A whole host of other issues could be reevaluated. Some (8) believe that female sexual dysfunction does not exist as a specific diagnosis, since it is a spectrum of disorders with extensive overlap between them. The diagnostic criteria of sexual dysfunctions are anchored in the particular phases of the sexual response cycle. However, frequently, sexual dysfunction does not happen in isolation as a dysfunction of only one phase of the sexual response cycle. Furthermore, an international group of experts (9) recently suggested reevaluating the entire area of female sexual dysfunction. They proposed adding a lack of responsive desire to the criteria of female hypoactive sexual desire disorder. This group also noted that cognitive and genital measures of arousal are poorly correlated and thus suggested creating diagnostic categories such as subjective sexual arousal disorder, combined genital and subjective sexual arousal disorder, and genital sexual arousal disorder. Another proposal for change comes from Binik (10), who suggests that dyspareunia should not be classified as a sexual dysfunction but as a pain disorder. We also feel that the area of diagnosis of female sexual dysfunction should be evaluated carefully in view of a controversial suggestion that the pharmaceutical industry has created a new “disease” of female sexual dysfunction (11).
We hope that at least the issues of sexual problem versus sexual dysfunction, duration of sexual dysfunction, and the use of distress as a diagnostic criterion will be addressed in the next DSM edition. As for the remaining issues, we can only hope that they will also be discussed and evaluated as the diagnosis of sexual dysfunction is refined.
1.Bancroft J, Loftus J, Long JS: Distress about sex: a national survey of women in heterosexual relationships. Arch Sex Behav 2003; 32:193–208
2.Laumann EO, Paik A, Rosen RC: Sexual dysfunction in the United States. prevalence and predictors. JAMA 1999; 281:537–544
3.Dunn KM, Croft PR, Hackett GI: Sexual problems: a study of the prevalence and need for health care in the general population. Family Practice 1998; 15:519–524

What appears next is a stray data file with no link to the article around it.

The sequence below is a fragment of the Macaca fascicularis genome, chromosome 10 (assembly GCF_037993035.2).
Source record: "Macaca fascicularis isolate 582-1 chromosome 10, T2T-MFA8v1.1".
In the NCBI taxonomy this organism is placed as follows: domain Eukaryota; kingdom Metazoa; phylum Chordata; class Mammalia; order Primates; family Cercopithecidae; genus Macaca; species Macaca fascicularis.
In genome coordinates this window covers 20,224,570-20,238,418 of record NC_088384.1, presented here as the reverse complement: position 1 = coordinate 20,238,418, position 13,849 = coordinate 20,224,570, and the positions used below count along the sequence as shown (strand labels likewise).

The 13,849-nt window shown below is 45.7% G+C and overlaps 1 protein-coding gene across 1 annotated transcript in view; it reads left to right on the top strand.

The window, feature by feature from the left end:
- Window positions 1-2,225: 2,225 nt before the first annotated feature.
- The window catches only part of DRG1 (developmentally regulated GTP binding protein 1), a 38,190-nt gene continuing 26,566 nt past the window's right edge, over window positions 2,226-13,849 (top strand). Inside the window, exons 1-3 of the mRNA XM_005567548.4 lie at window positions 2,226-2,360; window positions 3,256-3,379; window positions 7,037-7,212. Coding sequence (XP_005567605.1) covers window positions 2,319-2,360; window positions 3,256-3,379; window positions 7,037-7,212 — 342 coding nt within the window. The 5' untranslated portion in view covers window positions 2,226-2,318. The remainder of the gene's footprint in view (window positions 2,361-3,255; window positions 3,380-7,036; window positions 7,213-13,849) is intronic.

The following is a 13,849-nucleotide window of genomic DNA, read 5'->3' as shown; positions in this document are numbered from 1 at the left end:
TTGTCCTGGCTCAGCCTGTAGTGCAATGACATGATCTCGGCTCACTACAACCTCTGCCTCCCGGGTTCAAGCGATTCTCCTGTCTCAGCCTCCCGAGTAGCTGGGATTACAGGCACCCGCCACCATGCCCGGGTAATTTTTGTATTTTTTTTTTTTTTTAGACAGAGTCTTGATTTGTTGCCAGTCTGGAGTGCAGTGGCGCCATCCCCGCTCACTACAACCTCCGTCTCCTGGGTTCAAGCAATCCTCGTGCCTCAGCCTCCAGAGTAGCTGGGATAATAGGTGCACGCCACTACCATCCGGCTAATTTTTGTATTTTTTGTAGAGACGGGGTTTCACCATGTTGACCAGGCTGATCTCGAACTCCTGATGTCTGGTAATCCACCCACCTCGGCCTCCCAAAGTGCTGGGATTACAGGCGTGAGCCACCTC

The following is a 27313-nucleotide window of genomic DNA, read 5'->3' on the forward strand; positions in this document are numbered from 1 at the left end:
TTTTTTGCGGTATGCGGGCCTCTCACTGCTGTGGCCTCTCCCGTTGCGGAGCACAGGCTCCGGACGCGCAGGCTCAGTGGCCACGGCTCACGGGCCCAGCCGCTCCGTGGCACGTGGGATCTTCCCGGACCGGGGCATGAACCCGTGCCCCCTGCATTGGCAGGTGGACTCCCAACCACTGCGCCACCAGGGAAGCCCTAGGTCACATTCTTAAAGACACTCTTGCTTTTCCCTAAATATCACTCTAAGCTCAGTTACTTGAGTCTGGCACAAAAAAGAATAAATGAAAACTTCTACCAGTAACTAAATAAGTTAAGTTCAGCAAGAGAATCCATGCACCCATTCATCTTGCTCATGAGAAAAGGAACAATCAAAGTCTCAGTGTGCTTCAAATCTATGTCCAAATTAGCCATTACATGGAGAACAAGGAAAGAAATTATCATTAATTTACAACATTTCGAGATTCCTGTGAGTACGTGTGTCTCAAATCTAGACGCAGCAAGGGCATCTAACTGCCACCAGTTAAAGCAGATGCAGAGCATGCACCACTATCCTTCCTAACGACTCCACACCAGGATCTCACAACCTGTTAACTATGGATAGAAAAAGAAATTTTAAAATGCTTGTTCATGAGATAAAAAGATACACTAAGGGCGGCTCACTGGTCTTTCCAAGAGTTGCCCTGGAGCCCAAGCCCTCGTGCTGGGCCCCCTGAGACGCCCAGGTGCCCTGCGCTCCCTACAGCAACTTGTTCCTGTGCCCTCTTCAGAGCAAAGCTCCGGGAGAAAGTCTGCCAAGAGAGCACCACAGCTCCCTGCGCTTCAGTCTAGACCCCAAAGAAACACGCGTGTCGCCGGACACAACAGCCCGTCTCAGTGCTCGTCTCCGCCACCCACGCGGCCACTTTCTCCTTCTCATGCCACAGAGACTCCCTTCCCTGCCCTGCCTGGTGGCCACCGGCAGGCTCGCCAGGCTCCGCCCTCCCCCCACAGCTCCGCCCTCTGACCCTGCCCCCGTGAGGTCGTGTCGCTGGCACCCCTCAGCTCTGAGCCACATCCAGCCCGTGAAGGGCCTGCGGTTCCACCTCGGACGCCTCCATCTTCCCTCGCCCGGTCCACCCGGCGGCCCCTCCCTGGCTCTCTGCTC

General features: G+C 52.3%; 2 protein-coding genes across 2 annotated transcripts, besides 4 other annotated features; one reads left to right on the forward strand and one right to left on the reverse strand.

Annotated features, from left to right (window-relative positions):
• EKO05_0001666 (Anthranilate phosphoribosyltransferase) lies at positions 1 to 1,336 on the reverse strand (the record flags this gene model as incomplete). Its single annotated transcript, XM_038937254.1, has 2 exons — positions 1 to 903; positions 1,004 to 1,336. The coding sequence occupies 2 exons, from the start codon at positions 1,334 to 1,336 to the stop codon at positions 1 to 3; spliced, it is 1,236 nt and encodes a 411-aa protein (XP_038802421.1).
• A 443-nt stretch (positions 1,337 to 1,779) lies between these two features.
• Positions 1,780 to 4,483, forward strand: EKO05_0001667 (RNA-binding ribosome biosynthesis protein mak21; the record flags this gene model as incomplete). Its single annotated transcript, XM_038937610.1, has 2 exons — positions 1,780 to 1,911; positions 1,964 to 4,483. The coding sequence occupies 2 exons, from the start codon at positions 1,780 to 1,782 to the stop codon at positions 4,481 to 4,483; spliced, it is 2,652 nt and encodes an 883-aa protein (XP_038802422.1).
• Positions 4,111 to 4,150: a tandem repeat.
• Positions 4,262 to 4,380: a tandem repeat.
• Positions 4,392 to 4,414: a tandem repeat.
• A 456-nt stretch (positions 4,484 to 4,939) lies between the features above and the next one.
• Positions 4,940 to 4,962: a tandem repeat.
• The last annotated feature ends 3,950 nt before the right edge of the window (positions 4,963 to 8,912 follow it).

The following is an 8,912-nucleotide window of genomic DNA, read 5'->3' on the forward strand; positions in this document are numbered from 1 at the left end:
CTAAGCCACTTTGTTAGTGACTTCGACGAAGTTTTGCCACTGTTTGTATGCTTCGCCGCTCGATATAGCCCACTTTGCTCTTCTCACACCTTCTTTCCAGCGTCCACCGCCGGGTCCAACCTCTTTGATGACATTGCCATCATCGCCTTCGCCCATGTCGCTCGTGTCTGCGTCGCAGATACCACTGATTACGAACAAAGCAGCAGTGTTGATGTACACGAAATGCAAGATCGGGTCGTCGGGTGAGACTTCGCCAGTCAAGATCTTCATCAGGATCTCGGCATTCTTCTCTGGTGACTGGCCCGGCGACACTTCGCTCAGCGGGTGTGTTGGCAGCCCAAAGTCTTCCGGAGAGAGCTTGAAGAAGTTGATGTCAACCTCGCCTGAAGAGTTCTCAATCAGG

4.Mercer CH, Fenton KA, Johnson AM, Wellings K, Macdowall W, McManus S, Nanchahal K, Erens B: Sexual function problems and help seeking behaviour in Britain: National Probability Sample Study. BMJ 2003; 327:426–427
5.Oberg K, Fugl-Meyer AR, Fugl-Meyer KS: On categorization and quantification of women’s sexual dysfunctions: an epidemiological approach. Int J Impotence Res 2004; 16:261–269
6.Waldinger MD, Schweitzer DH: Changing paradigms for a historical DSM-III and DSM-IV view toward an evidence-based definition of premature ejaculation, part I: validity of DSM-IV-TR. J Sex Med 2006; 3:682–692
7.Waldinger MD, Schweitzer DH: Changing paradigms for a historical DSM-III and DSM-IV view toward an evidence-based definition of premature ejaculation, part II: proposals for DSM-V and ICD-11. J Sex Med 2006; 3:693–705
8.Gierhart BS: When does a “less than perfect” sex life become female sexual dysfunction? Obstetrics & Gynecology 2006; 107:75–751
9.Basson R, Leiblum S, Brotto L, Derogatis L, Fourcroy J, Fugl-Meyer K, Grazziotin A, Heiman JR, Laan E, Meston C, Schover L, van Lankveld J, Schultz WW: Revised definitions of women’s sexual dysfunction. J Sex Med 2004; 1:40–48
10.Binik YM: Should dyspareunia be retained as a sexual dysfunction in DSM-V? A painful classification. Arch Sex Behav 2005; 34:11–21
11.Moynihan R: The making of a disease: female sexual dysfunction. BMJ 2003; 326:45–47
Address correspondence and reprint requests to Dr. Balon, UPC-Jefferson, 2751 E. Jefferson #200, Detroit, MI 48207; email@example.com (e-mail).
Dr. Balon reports serving on the local Speakers bureau of GlaxoSmithKline and receiving research funding from Janssen. Dr. Segraves reports serving as a consultant for or receiving research funding from Abbott, AstraZeneca, Berlex, Boehringer-Ingelheim, Bristol-Myers Squibb, Eli Lilly, GlaxoSmithKline, Janssen, Organon, Parke Davis, Pentech, Pfizer, Syntex, TAP, and Upjohn. Dr. Clayton reports serving as a consultant, advisor, or speaker for or receiving research funding from Boehringer-Ingelheim, Bristol-Myers Squibb, Cypress, Eli Lilly, Forest, GlaxoSmithKline, Kramer-Fabre, Neuronetics, Novartis, Pfizer, Sanofi-Aventis, Vela, and Wyeth. Dr. Freedman has reviewed this editorial and found no evidence of influence from these relationships.